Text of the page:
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  • Sigurborg Rögnvaldsdóttir
  • 01-12-18

Great book but missing the additional PDF material

The subject matter should concern anybody interested in how to link DevOps to the value generation in your business. Overall the author does a great job of advocating for the Flow Framework though details of how to implement in a large Enterprise are left out. The side-story of the authors visit to the Leipzig BMW plant and the insights gained from that contains more than a little echo of The Phoenix Project (and by implication, The Goal) and for those inspired by that book, this is one more piece of the puzzle on how business delivery needs to transform in the age of software.
However, the fact that the additional material referenced by the narrator is missing from the Audible version greatly reduces the value of the audio version.

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  • Anonymous User
  • 21-12-18

Additional pdf material can be found elsewhere

The additional pdf material referenced in the audio book by the author can be found here:
https://itrevolution.com/book/project-to-product/

11 people found this helpful

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  • Dan Collins
  • 03-03-20

If it was Easy Everyone Would be Doing it

It is not hard to find blog posts and articles that chronicle failed digital transformations. This book explains why there seem to be so many examples. To the extent it can, the book also does a reasonable job in pointing the way. But it also makes the point that it is culture, processes and people all aligning to the way the business accrues value that will allow you to possibly transfer from project to product. If it was easy, everyone would be doing it ... successfully. It is not easy.

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  • Dustin
  • 20-09-21

Author should have waited a year or two

The successful companies outlined by the author are Boeing and BMW. If the author had waited it would be apparent that other companies should have been chosen.

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  • Amazon Customer
  • 24-06-21

mostly buzzwords, almost no insight

I struggled on to the end of the book, which I regret. The 'new framework' never came. No epiphanies. All the content in this book could be summarized by 'visualize your work' and ' integrate your tools' as possible by scale.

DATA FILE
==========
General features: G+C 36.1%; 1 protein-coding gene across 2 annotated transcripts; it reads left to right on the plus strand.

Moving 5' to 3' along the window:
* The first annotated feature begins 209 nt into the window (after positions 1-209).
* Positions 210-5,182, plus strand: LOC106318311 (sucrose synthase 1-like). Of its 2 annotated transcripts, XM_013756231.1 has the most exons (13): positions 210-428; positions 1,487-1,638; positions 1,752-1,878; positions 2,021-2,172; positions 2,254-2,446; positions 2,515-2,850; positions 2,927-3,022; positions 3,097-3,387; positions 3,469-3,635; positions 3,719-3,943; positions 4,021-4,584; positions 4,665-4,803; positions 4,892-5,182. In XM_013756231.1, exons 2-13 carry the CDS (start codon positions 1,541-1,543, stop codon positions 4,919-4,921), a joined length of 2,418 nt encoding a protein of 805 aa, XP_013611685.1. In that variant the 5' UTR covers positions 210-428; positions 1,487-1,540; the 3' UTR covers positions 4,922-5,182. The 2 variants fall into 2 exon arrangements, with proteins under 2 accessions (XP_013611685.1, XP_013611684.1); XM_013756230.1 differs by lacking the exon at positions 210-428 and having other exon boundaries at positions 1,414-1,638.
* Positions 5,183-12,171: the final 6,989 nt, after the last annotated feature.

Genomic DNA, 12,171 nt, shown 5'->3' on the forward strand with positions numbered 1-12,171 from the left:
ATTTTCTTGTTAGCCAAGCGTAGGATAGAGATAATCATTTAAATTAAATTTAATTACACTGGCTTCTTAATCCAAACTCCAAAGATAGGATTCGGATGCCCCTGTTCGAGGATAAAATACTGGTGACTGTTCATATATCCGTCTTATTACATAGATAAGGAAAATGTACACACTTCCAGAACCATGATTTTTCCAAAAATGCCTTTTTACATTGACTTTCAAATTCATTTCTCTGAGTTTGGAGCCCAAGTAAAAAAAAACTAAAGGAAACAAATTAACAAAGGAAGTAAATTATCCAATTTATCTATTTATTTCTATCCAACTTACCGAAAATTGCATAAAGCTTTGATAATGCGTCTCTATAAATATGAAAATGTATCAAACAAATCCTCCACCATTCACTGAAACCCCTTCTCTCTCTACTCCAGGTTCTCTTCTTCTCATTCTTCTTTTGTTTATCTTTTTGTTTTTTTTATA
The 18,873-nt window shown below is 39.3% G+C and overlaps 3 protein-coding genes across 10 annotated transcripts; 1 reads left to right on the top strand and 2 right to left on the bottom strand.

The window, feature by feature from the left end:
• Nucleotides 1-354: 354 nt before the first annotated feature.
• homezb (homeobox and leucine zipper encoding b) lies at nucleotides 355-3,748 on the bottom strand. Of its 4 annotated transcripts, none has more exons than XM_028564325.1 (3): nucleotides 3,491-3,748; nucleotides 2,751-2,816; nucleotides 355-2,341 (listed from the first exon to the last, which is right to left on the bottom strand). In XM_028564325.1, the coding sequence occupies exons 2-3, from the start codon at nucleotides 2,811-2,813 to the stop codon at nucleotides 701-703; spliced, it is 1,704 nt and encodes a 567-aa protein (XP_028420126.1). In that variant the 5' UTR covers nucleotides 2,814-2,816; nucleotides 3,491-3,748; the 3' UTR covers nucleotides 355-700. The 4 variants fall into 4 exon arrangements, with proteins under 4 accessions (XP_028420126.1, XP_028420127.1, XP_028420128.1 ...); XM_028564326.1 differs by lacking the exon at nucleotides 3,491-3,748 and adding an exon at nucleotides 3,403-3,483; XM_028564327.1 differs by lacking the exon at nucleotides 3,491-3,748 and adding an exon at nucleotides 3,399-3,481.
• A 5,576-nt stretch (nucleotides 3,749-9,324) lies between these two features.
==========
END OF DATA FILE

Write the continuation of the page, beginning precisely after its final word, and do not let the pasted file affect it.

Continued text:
The whole book uses examples of companies that already are successful in value flow, yet the author claims his ideas are new. Author continually says the old management/production frameworks won't work, but lean and agile underpin all his ideas.
All delivered by the voice of a dramatic used car salesman.

1 person found this helpful

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  • Pascal Guy
  • 05-09-19

Next step for any transforming organization

Great book !

Being in agile development for more than 10 years, i think this is the next step for any organization trying to manage software development and align initiatives with the business value stream.

The book paint a complete view from theory to framework and tying it back to tools.

Next step for is the implementation

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  • James Tharpe
  • 30-06-22

A sales pitch for consulting

While this book contains some substance, it ultimately feels like a sales pitch for consulting services. It provides some high level thoughts and measures on improving software development productivity, relies too heavily on manufacturing for examples (and approach that's been beaten to death in similar books), and doesn't really get into practical implementation.

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  • H. Mosenge
  • 24-04-22

A must read for agile practitioners

Loved it. So much knowledge and one will find so much value to put to work right away

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  • Susan J.
  • 05-04-22

Great vision

Id recommend this book, and the primary audience should be business leadership, not technologists.

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    5 out of 5 stars
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  • Pete Kloehn
  • 01-04-22

Calming when your company moves this way

My company is making this move, and leadership isn't communicating well. This book helped to calm me down by seeing that things are going in the right direction, even if the change management isn't being handled well, or at all.

The most important thing to remember that there's very few leaders who do change well, and they'll get components right. Just try to judge things stoically, pragmatically and holistically.